Returning to the discussion on EI, what about if you are fighting for a good cause? By understanding the deep emotional aspects of what motivates people to believe and work for a good cause, empowers you to move and activate people into actually getting things done rather than just talking about them. A good cause could be anything from an idea or vision that you have to create a new business, for example, or to organise and complete a challenging task, or a belief in some kind of change in society or maybe a desire to change the way people think about something. A deep understanding of how emotions work and how they motivate people is what led great leaders in history to do great things. Thus, without a doubt, people such as Martin Luther King, Mahatma Ghandi, Albert Einstein, The Dalai Lama and even those with an ulterior motive such as Adolf Hitler, all clearly possessed great intelligence, but the ability to instigate great changes in society (good and bad) came from their deeper rooted emotional intelligence and knowing how to use it.

Fundamentally, each and every one of us has a basic need. The need is to be fulfilled as a person, it is what makes us complete, what makes us feel that we are worth something to others and to the world at large. How, within ourselves do we achieve such fulfilment? The answer is that we constantly take emotional feedback from others and our responses to the world, our behaviour, our outlook and our perception of who we are and the value that we hold are all based on this feedback. It is exactly this constant flow of emotional feedback which meets our basic need to be fulfilled, because fulfilment ultimately comes from being acknowledged by others for who we are, being understood and having a feeling that we belong and that we are wanted. In my opinion, it is these fundamentally deep needs and the fulfilment of these that forms the entire basis of emotional intelligence. Even a bad person, a person who hurts others, is either not having these needs fulfilled and therefore becomes 'bad' in response to the deficiency in fulfilment of their basic emotional needs or it could be that the person has had too much of the 'wrong' type of emotional feedback which leads them to do things, as they feel fully justified in what they are doing, as a direct result of the emotional feedback they may have received. In either case, the subconscious emotional centre is driving their conscious actions, whether good or bad.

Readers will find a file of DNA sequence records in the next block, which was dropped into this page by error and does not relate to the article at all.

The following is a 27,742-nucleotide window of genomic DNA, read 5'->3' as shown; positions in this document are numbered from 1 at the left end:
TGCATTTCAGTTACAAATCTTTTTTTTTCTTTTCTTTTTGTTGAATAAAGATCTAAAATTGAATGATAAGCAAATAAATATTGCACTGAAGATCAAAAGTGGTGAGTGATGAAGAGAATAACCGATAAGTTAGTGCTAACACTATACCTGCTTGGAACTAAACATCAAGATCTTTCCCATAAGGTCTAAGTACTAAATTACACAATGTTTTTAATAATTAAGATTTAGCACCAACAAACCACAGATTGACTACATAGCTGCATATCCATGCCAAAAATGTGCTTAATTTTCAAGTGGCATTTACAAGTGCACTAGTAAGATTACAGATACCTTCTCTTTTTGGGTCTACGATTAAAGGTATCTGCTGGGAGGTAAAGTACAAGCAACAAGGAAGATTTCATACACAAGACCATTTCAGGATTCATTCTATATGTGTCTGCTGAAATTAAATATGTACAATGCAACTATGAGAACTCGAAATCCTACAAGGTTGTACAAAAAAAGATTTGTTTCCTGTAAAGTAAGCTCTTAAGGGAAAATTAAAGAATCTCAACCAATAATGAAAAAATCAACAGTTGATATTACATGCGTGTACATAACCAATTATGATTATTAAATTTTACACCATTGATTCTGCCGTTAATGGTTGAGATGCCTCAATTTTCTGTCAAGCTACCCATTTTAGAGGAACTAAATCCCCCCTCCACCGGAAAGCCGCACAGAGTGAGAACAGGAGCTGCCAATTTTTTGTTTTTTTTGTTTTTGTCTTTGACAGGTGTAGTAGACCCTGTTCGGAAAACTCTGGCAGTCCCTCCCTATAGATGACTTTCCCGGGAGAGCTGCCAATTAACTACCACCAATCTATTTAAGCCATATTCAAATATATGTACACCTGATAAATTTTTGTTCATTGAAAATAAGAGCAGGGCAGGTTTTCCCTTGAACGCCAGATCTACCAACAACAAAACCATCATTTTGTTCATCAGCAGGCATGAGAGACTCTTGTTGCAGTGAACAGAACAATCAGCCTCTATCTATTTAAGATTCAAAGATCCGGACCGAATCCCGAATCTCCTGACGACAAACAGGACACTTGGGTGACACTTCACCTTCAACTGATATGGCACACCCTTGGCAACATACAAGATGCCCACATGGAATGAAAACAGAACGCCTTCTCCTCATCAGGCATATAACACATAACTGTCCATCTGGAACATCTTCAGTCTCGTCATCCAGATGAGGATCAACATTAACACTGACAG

Now, when we see a strong person who is able to handle life's battles with ease and succeed, we wonder how they became strong. People from underprivileged backgrounds or those who grew up in extremely difficult circumstances, who still seem to succeed in their lives despite their circumstances, may well have been shaped by their environment, becoming hardened to the harshness of the world and thus succeed because they simply overcompensate their shortcomings by pushing harder and working harder. Nevertheless, environment alone cannot completely give all the feedback a person needs to know if they are right or wrong about something and whether or not they are making the right decisions about different events in their lives, yet ultimately, if they are successful, then surely they must have made a net number of the right decisions over time in order to become successful. And this is where emotional intelligence comes in because those decisions, which were the right decisions, will have come from an inner sense of confidence, self worth and surety that they are indeed the right decisions. That confidence and surety, in turn, will have come from the emotional feedback that they will have received from others and therein lies the 'Eureka' moment, when that person absolutely knows they are doing the right thing. In this way, I can absolutely guarantee, that if you were to ask any successful person, the reasons for their success, ultimately it will boil down to the influences from others which fed their emotional centres, which then led them to make the right decisions, which ultimately led to their success. Thus, in order to deeply understand the human world around us, we need to be perceptive and open to giving and receiving this constant flow of emotional feedback and to be able to recognise when it can be of value to us.   

A final point: Ever heard the phrase 'If it isn't broke, don't try to fix it'? Well, for me, the meaning behind this (apart from the obvious) is also 'don't keep looking at life and people you encounter to find only their negative aspects. Instead, look at things to find the positive aspects'. In this way, don't find wrong where there is no wrong and thus don't try to fix wrongs that don't exist. its futile. If you only see negative things, you will always be trying to fix them. If you see the positive, you will learn to appreciate life and others and thus find ways to tell them what you see as positive in them, reinforcing such behaviours and thus instigating the change in your world and in society that YOU ultimately desire!
Be Extraordinary, Because It's Bloody Boring Being Ordinary!

In this post, I refer to 'success'. However how does one define success? - well, this is the subject of  a different blog, keep reading :-)